Wall Street’s genesis in a nutshell: Property acquired by wiles, a wall of defenses that proved useless, a financial system built on bail-outs at taxpayers’ expense. It’s not exaggeration. It’s history, though it might as well have been prophecy.
Before Wall Street was cobblestoned in 1699 there really was a wall there, 12 feet high, made of wooden posts and running about a mile between Lower Manhattan’s two flanking rivers. It was the New World’s first gated community.
Dutch merchants had slaves and Indians build the wall—the same Indians from whom they’d swindled the island. No, not for $24 or $26. That’s a myth. Indians got paid in handsome strings of beads. But they had no concept of an ownership society. They thought they were merely giving the Dutch the right to use the real estate, not take it away from them. They didn’t read the New World’s first line of fine print.
The Dutch would themselves be outwitted soon enough. They had pointed guns at the land to the north of their wall, from where they thought British colonists would attack. The Brits attacked from the harbor waters around the tip of the island instead and literally walked over the Dutch settlement without firing a shot. Then the Brits ditched New Amsterdam and rebranded it New York, adding two touches to Wall Street that would turn it into booty central, with God’s blessing: Manhattan’s very first gambling parlor and Manhattan’s biggest house of worship at the time, Trinity Church.
There you had it. God and Mammon, setting the stage for the holiest trinity once the New York Stock Exchange opened.
The first stockbrokers, when not betting on the weather, sports or politics, put bets on the first colossal bailout in the nation’s history—Alexander Hamilton’s nationalization of individual states’ debts after the Revolutionary War, which he paid for, as the Hank Paulson of his day (Hamilton was his George’s treasury secretary) by raising taxes and putting the federal government in the business of banking, lending and paying dividends. Speculators went wild, pumping money into Hamilton’s gambit. He smelled a rat race: “There is at the present juncture a certain fermentation of mind,” Hamilton wrote, “a certain activity of speculation and enterprise, which, if properly directed, may be made subservient to useful purposes; but which, if left entirely to itself, may be attended with pernicious effects.”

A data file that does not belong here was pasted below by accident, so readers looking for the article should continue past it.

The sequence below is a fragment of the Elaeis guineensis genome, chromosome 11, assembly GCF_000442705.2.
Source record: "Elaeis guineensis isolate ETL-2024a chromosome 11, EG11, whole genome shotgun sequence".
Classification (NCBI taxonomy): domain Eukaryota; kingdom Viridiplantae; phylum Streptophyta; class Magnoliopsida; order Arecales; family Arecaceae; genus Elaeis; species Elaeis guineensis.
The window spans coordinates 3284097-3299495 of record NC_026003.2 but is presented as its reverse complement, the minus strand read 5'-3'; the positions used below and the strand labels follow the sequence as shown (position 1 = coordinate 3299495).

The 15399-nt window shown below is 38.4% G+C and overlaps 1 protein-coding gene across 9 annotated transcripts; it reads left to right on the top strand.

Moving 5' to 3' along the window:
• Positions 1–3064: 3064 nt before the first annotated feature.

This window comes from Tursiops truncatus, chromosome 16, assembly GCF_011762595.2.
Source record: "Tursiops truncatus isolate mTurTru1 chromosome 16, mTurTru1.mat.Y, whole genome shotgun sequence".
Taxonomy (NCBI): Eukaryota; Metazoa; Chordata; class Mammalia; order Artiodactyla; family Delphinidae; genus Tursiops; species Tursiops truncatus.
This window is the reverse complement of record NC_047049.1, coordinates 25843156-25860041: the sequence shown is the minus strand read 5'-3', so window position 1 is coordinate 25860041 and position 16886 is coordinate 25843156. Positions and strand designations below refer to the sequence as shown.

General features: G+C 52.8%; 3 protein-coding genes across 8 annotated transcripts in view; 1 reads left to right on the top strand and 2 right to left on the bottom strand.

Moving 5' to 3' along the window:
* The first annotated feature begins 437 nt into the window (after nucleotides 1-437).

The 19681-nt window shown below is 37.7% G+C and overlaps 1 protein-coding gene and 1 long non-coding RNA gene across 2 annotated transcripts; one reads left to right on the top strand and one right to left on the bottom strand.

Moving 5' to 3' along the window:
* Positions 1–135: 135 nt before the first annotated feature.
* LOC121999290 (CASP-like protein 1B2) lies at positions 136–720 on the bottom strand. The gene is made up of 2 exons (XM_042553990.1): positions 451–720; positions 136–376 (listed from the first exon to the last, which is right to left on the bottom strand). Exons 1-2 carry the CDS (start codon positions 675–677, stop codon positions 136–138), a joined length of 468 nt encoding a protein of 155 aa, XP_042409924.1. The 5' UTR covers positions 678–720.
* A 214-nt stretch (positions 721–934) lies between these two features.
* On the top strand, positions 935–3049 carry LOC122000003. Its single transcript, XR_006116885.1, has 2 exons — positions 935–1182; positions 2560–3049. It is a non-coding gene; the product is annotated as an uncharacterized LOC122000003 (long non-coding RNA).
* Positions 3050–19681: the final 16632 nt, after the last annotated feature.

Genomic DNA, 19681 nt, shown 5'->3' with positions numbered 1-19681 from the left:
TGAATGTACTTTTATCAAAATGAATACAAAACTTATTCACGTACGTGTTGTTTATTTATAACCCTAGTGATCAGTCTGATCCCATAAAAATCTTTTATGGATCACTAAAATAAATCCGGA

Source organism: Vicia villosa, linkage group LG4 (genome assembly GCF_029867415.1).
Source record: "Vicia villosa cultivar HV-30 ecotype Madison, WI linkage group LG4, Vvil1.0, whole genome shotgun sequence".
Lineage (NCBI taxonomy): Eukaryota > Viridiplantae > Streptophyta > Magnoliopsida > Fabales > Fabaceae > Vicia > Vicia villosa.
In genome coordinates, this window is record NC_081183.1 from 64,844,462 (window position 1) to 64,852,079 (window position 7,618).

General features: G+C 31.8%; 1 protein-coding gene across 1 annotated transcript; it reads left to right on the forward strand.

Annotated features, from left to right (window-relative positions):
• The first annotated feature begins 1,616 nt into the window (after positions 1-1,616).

He, too, said the country had no choice but to nationalize the debt if the United States was to be capitalism’s next frontier. (And you thought the battle between free marketeers and regulators was born yesterday.) Jeffersonians, the liberals of their day, loathed Hamilton for his bank grab, which partly helped Jefferson win the presidency in 1800 while promising to look after the public’s money, not gamble it. (Thankfully, Jefferson knew when to double-talk, otherwise we wouldn’t have Louisiana.) From that foundation, and specifically from the few blocks around Wall Street and its amen corner in Washington, the same story has been playing out since, punctuated by three great periods of crony capitalism.
The first, the Gilded Age of 1873 to 1900, produced the most wanton state-sponsored repression of labor the country has ever known. The second gave us the Great Depression. And the third, which ended at 1:36 p.m. last Monday, after a pretty impressive 26-year run—well, we don’t know what the third will bring specifically. We can only be sure that the uncertainty that Wall Street’s swindlers and their Men Friday in Congress have been warning us about for the past few days will shift from them to us once they get their trillion.
But we already had uncertainty. We’ve had seven years of declining wages, two years of declining home values, nine months of job losses and many more to come. Even if for the wrong motives, the House was right to reject the bailout the first time; Congress was wrong to cave. Columnist Thomas Friedman summed up the prevailing swindler wisdom: “You have to focus on saving the system, even if it means bailing out people who don’t deserve it.” But why save the system when the system is the problem?
And why $700 billion, or $1 trillion, or any other irrational figure to plug up a hole no one can see over depths no one can gauge in an ocean of derivatives no one can control? And if this is, as Friedman claimed, scarier than 9/11, where are the calls for a 9/11-like commission? Where’s the congressional outrage to re-evaluate the system that had the Treasury secretary on his knees pleading for help? Where’s our Jefferson in a presidential race of Hamilton twins?
More of us might’ve supported the bailout if it was attached to a little more than strings of beads stretching the length of Trinity Church’s shadow on Wall Street at sunset. Not that it would have made a difference. We’re all Indians now.